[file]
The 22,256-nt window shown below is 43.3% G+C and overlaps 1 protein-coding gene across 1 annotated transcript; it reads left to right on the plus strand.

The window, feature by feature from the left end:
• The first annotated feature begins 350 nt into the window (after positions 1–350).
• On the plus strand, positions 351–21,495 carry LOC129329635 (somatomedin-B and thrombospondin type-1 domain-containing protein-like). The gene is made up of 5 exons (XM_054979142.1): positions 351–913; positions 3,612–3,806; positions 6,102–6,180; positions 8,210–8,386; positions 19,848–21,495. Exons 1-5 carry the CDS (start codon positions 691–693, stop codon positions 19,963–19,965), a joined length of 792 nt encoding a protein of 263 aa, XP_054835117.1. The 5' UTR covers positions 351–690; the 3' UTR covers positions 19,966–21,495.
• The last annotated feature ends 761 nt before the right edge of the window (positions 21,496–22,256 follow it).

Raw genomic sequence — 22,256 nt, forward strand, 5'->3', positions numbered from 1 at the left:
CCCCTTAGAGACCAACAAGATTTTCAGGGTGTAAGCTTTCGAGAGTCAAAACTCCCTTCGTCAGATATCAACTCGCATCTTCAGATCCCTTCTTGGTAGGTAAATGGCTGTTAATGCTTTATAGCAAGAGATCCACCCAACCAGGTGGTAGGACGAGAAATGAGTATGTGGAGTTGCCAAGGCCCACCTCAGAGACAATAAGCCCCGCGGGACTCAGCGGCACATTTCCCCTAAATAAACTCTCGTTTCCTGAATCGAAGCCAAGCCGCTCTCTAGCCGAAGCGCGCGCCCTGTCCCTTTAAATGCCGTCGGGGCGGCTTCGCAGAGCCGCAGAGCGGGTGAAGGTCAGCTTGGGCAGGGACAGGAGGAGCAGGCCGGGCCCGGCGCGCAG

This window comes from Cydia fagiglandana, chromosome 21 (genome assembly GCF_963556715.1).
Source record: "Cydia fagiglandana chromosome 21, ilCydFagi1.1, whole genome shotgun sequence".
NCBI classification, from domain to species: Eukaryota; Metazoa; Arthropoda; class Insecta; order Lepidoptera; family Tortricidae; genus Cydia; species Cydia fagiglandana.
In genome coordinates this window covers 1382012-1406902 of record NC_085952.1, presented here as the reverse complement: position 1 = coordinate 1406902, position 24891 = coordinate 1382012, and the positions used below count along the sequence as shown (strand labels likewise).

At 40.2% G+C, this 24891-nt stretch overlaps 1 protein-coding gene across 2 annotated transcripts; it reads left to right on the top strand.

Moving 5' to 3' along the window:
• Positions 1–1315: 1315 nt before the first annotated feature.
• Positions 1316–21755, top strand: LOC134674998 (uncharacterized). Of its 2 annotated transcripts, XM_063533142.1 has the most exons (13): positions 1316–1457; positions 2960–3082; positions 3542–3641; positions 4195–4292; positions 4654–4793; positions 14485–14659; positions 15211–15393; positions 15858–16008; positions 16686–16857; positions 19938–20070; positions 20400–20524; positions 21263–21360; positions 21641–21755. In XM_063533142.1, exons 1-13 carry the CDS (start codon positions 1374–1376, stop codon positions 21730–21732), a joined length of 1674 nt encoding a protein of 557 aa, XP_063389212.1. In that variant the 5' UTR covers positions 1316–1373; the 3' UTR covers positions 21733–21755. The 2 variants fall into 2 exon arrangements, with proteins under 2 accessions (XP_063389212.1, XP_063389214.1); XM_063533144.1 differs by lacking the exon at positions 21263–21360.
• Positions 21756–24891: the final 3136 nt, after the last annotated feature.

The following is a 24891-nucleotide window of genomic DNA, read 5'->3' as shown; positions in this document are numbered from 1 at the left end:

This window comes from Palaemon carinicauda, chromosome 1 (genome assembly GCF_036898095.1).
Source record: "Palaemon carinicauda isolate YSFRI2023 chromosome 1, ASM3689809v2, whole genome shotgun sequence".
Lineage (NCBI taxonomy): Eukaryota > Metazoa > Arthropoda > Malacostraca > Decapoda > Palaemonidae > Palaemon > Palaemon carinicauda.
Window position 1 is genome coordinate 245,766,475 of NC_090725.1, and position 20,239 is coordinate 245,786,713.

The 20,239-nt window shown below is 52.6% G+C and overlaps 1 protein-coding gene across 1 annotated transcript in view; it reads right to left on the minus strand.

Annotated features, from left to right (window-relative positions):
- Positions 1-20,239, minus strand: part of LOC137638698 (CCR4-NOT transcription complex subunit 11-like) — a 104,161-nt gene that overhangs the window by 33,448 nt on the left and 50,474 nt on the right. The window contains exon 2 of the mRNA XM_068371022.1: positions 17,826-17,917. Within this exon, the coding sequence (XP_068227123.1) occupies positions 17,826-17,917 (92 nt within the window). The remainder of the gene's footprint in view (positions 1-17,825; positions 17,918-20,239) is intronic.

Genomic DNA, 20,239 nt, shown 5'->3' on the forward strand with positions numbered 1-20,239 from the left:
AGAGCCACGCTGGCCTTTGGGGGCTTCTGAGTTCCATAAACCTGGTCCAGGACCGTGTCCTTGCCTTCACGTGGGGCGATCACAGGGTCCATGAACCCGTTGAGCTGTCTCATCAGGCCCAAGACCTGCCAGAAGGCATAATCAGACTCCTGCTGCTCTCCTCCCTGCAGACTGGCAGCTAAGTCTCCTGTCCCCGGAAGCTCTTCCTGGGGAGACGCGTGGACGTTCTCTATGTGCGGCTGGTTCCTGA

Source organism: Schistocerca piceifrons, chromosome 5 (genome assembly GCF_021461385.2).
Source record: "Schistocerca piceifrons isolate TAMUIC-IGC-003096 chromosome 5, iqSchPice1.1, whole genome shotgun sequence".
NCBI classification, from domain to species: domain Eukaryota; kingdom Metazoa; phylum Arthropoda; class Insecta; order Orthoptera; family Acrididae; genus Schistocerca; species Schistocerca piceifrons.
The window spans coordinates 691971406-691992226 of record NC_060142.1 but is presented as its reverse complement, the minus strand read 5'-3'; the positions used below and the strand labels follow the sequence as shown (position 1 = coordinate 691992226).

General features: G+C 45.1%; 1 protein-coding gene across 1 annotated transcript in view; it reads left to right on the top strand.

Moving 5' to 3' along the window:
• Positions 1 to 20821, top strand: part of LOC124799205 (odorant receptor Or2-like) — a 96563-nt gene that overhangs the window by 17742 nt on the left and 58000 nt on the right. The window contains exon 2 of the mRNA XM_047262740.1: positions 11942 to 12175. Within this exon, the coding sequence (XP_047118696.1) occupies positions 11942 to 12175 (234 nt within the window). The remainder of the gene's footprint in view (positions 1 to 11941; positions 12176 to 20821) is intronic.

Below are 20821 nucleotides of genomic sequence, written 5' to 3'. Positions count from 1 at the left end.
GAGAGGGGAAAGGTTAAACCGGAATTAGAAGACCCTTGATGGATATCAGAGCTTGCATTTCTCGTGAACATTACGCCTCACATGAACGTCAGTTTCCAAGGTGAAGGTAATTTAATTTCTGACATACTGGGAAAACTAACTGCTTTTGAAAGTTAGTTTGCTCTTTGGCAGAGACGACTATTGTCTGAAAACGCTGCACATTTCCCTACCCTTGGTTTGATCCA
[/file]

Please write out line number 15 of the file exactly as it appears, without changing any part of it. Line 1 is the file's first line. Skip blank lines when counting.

• Positions 1316–21755, top strand: LOC134674998 (uncharacterized). Of its 2 annotated transcripts, XM_063533142.1 has the most exons (13): positions 1316–1457; positions 2960–3082; positions 3542–3641; positions 4195–4292; positions 4654–4793; positions 14485–14659; positions 15211–15393; positions 15858–16008; positions 16686–16857; positions 19938–20070; positions 20400–20524; positions 21263–21360; positions 21641–21755. In XM_063533142.1, exons 1-13 carry the CDS (start codon positions 1374–1376, stop codon positions 21730–21732), a joined length of 1674 nt encoding a protein of 557 aa, XP_063389212.1. In that variant the 5' UTR covers positions 1316–1373; the 3' UTR covers positions 21733–21755. The 2 variants fall into 2 exon arrangements, with proteins under 2 accessions (XP_063389212.1, XP_063389214.1); XM_063533144.1 differs by lacking the exon at positions 21263–21360.